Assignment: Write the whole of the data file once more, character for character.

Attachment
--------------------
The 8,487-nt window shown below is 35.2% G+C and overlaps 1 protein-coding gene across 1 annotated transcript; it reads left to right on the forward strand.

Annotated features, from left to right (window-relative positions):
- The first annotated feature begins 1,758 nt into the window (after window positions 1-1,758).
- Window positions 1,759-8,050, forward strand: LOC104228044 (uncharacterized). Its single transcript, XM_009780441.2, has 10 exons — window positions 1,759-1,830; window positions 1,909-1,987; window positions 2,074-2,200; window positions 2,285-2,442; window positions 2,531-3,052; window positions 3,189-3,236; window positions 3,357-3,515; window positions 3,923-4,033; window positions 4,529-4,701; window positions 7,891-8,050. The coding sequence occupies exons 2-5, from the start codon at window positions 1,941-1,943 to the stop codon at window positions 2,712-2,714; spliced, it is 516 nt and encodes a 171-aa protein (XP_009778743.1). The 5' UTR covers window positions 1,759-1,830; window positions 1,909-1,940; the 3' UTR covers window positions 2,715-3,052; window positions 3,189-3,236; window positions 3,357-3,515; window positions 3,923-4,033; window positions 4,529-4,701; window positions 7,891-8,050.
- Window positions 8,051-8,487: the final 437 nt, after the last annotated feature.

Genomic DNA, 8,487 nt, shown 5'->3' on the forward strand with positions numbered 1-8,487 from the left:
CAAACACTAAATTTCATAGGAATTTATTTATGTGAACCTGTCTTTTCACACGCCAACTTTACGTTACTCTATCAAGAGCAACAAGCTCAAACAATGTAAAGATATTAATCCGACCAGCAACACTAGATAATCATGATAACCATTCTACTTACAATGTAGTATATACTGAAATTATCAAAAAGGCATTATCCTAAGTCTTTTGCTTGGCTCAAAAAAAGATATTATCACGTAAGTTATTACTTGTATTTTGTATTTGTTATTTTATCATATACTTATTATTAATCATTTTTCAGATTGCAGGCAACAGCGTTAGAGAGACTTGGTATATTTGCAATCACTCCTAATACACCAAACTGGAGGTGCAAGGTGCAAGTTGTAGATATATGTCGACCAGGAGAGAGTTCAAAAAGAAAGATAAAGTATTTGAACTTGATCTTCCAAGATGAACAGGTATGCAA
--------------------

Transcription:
The 8,487-nt window shown below is 35.2% G+C and overlaps 1 protein-coding gene across 1 annotated transcript; it reads left to right on the forward strand.

Annotated features, from left to right (window-relative positions):
- The first annotated feature begins 1,758 nt into the window (after window positions 1-1,758).
- Window positions 1,759-8,050, forward strand: LOC104228044 (uncharacterized). Its single transcript, XM_009780441.2, has 10 exons — window positions 1,759-1,830; window positions 1,909-1,987; window positions 2,074-2,200; window positions 2,285-2,442; window positions 2,531-3,052; window positions 3,189-3,236; window positions 3,357-3,515; window positions 3,923-4,033; window positions 4,529-4,701; window positions 7,891-8,050. The coding sequence occupies exons 2-5, from the start codon at window positions 1,941-1,943 to the stop codon at window positions 2,712-2,714; spliced, it is 516 nt and encodes a 171-aa protein (XP_009778743.1). The 5' UTR covers window positions 1,759-1,830; window positions 1,909-1,940; the 3' UTR covers window positions 2,715-3,052; window positions 3,189-3,236; window positions 3,357-3,515; window positions 3,923-4,033; window positions 4,529-4,701; window positions 7,891-8,050.
- Window positions 8,051-8,487: the final 437 nt, after the last annotated feature.

Genomic DNA, 8,487 nt, shown 5'->3' on the forward strand with positions numbered 1-8,487 from the left:
CAAACACTAAATTTCATAGGAATTTATTTATGTGAACCTGTCTTTTCACACGCCAACTTTACGTTACTCTATCAAGAGCAACAAGCTCAAACAATGTAAAGATATTAATCCGACCAGCAACACTAGATAATCATGATAACCATTCTACTTACAATGTAGTATATACTGAAATTATCAAAAAGGCATTATCCTAAGTCTTTTGCTTGGCTCAAAAAAAGATATTATCACGTAAGTTATTACTTGTATTTTGTATTTGTTATTTTATCATATACTTATTATTAATCATTTTTCAGATTGCAGGCAACAGCGTTAGAGAGACTTGGTATATTTGCAATCACTCCTAATACACCAAACTGGAGGTGCAAGGTGCAAGTTGTAGATATATGTCGACCAGGAGAGAGTTCAAAAAGAAAGATAAAGTATTTGAACTTGATCTTCCAAGATGAACAGGTATGCAA